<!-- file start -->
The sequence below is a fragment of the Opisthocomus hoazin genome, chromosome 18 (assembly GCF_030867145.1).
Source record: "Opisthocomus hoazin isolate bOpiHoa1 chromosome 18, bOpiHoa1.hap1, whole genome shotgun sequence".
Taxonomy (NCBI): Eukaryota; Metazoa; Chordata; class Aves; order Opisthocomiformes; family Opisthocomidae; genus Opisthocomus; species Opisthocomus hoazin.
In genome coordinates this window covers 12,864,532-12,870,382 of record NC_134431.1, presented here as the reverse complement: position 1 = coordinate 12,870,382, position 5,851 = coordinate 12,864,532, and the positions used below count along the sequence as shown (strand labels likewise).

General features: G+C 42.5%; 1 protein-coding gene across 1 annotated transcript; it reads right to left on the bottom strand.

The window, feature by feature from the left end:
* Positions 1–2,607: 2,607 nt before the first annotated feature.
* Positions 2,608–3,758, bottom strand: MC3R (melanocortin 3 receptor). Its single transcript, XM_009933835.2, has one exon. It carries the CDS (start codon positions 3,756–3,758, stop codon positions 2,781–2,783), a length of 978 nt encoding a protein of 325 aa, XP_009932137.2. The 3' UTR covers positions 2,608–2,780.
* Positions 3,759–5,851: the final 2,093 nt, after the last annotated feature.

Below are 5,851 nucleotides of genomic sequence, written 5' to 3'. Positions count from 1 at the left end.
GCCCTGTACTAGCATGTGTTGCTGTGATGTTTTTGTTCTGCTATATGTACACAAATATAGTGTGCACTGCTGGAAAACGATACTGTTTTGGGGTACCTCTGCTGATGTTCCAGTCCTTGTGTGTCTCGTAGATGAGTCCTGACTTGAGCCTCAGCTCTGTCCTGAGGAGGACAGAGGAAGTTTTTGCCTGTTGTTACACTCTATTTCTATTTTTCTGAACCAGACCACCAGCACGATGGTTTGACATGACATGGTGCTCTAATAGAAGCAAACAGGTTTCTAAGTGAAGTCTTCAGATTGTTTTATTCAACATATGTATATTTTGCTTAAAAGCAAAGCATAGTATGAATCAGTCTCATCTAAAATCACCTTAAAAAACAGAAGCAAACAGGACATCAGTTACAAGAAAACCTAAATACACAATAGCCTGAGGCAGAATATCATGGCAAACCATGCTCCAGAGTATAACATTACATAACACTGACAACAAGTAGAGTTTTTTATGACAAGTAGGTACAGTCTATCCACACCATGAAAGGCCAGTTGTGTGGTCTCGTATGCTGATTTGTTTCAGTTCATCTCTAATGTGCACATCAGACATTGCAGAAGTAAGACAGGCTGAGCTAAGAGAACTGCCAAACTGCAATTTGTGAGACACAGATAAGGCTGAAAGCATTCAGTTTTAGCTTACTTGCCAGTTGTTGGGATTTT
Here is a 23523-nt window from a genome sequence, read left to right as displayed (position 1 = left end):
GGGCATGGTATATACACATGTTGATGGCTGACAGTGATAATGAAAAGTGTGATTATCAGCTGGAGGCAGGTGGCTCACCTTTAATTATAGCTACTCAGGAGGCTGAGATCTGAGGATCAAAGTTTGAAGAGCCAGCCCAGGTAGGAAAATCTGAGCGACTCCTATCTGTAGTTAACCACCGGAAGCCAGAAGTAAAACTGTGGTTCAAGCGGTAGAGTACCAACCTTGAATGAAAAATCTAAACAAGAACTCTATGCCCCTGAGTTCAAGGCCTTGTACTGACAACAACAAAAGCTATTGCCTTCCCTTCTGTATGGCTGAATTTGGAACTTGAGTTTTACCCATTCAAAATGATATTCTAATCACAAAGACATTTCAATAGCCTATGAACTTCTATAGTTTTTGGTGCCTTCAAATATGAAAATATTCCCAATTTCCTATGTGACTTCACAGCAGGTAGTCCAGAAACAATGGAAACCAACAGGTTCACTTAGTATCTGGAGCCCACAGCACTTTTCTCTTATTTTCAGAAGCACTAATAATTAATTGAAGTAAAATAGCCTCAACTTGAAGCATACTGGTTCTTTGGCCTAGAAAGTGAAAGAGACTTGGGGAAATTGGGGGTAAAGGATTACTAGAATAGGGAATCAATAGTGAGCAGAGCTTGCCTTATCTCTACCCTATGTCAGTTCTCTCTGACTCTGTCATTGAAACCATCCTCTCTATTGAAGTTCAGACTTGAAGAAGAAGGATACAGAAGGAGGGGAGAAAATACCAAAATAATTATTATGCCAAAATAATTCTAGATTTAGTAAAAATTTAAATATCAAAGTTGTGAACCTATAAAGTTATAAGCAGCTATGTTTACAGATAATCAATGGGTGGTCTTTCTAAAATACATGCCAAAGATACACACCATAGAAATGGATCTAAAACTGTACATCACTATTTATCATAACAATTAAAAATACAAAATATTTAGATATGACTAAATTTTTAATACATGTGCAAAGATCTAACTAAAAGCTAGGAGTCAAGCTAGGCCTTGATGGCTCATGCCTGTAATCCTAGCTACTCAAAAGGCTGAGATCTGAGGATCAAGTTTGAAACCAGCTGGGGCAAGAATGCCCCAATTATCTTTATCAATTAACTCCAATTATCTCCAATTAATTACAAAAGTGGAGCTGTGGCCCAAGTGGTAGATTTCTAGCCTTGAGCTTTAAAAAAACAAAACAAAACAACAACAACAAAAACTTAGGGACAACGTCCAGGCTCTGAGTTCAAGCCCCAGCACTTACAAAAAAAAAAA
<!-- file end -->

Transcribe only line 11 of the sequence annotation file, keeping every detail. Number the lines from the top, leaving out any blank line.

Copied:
GCCCTGTACTAGCATGTGTTGCTGTGATGTTTTTGTTCTGCTATATGTACACAAATATAGTGTGCACTGCTGGAAAACGATACTGTTTTGGGGTACCTCTGCTGATGTTCCAGTCCTTGTGTGTCTCGTAGATGAGTCCTGACTTGAGCCTCAGCTCTGTCCTGAGGAGGACAGAGGAAGTTTTTGCCTGTTGTTACACTCTATTTCTATTTTTCTGAACCAGACCACCAGCACGATGGTTTGACATGACATGGTGCTCTAATAGAAGCAAACAGGTTTCTAAGTGAAGTCTTCAGATTGTTTTATTCAACATATGTATATTTTGCTTAAAAGCAAAGCATAGTATGAATCAGTCTCATCTAAAATCACCTTAAAAAACAGAAGCAAACAGGACATCAGTTACAAGAAAACCTAAATACACAATAGCCTGAGGCAGAATATCATGGCAAACCATGCTCCAGAGTATAACATTACATAACACTGACAACAAGTAGAGTTTTTTATGACAAGTAGGTACAGTCTATCCACACCATGAAAGGCCAGTTGTGTGGTCTCGTATGCTGATTTGTTTCAGTTCATCTCTAATGTGCACATCAGACATTGCAGAAGTAAGACAGGCTGAGCTAAGAGAACTGCCAAACTGCAATTTGTGAGACACAGATAAGGCTGAAAGCATTCAGTTTTAGCTTACTTGCCAGTTGTTGGGATTTT